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Software Project Management

Software Project Management

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Software Project Management

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  1. Software Project Management Lecture # 7

  2. What are we studying today? • Chapter 24 - Project Scheduling • Effort distribution • Defining task set for the software project • Project types (related topic) • Factors that influence task set selection in a project • A task set example • Defining a task network • Project Scheduling • Timeline charts • Schedule tracking • Earned Value Analysis

  3. Effort Distribution • A recommended distribution of effort across software process is often referred to as 40-20-40 rule • 40% allocated to analysis & design • 20% allocated to coding • 40% allocated to testing • Use the above as a guideline only as each project dictates its own distribution effort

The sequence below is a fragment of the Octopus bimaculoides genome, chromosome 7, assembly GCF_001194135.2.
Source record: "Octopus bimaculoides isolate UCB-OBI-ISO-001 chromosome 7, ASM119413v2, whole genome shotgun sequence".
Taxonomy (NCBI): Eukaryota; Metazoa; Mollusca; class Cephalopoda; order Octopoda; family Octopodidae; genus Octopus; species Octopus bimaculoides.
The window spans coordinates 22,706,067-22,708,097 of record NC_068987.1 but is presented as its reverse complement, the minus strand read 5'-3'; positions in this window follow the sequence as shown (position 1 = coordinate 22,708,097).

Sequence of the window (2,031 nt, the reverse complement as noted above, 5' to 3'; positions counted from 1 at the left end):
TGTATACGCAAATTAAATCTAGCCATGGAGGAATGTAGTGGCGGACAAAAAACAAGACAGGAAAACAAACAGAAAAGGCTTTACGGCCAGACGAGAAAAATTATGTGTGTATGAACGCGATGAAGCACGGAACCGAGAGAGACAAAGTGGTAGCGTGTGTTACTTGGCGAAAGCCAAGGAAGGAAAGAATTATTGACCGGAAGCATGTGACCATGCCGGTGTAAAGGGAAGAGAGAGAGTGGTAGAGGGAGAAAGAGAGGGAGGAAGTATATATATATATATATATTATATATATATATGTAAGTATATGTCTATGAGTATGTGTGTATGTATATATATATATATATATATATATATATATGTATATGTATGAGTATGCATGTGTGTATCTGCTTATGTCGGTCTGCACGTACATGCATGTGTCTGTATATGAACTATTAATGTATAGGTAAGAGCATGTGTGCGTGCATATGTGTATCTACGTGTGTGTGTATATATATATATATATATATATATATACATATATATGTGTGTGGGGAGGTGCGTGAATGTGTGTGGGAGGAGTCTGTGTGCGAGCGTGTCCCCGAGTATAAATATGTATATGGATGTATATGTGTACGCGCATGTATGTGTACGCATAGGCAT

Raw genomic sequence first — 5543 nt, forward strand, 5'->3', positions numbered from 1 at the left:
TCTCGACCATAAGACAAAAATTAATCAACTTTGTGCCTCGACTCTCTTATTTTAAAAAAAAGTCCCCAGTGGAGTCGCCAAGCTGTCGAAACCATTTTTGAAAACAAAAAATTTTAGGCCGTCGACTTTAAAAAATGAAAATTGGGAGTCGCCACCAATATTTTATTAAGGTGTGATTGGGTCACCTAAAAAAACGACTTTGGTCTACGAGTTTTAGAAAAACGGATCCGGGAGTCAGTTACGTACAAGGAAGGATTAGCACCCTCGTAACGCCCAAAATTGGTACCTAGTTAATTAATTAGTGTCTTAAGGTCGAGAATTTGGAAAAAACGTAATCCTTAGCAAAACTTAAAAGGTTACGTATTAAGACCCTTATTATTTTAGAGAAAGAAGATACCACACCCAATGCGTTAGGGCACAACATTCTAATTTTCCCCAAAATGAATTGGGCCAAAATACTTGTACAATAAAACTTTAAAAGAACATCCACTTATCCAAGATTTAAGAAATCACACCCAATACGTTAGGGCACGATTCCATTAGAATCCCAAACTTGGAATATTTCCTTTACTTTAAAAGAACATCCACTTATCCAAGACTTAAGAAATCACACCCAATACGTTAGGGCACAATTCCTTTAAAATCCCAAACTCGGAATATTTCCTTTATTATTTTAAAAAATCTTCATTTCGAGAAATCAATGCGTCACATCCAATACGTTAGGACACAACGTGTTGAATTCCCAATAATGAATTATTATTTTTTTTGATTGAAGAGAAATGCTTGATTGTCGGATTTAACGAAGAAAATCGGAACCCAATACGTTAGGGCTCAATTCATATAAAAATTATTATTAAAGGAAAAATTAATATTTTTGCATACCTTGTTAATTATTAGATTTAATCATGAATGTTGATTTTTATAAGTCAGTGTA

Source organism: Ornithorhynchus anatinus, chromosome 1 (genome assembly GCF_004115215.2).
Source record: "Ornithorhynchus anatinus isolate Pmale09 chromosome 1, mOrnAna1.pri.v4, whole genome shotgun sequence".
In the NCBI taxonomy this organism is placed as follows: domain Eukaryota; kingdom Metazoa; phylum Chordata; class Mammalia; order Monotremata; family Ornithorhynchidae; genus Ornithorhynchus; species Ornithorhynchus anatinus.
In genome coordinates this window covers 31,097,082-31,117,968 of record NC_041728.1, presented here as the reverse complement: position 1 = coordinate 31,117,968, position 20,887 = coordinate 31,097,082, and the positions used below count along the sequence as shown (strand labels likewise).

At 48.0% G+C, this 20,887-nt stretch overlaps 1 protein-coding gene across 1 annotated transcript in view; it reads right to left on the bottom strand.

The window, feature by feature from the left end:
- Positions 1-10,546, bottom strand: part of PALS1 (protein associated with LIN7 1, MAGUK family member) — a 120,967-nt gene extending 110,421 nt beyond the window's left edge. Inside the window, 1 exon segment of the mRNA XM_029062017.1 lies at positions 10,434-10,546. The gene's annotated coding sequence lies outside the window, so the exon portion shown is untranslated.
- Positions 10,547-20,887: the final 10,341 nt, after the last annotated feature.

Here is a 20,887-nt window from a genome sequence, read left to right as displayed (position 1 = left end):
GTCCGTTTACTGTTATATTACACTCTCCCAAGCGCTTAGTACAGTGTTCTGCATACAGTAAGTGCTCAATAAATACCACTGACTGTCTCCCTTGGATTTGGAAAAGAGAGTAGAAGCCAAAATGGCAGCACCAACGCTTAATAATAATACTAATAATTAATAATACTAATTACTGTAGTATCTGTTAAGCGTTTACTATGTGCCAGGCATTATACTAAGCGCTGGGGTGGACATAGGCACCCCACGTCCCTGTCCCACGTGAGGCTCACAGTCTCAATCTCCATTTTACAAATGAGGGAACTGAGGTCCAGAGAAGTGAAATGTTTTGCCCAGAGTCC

4. Defining Task Set For The Software Project • Task set is a collection of software engineering work tasks , milestones and deliverables that must be accomplished to complete a particular software project. • Task sets are different for different types of projects • Most organizations encounter following types of projects • Concept development projects • Explore some new business concept or application of new technology

  5. Defining Task Set For The Software Project (Contd.) • New application development projects • Undertaken as a consequence of specific customer request • Application Enhancement projects • Involve modification to functions, performance or interfaces (observable by end-user) in existing software • Application maintenance projects • That correct, adapt or extend existing software in ways that may not be obvious to end user • Reengineering projects • Undertaken for rebuilding an existing system in whole or part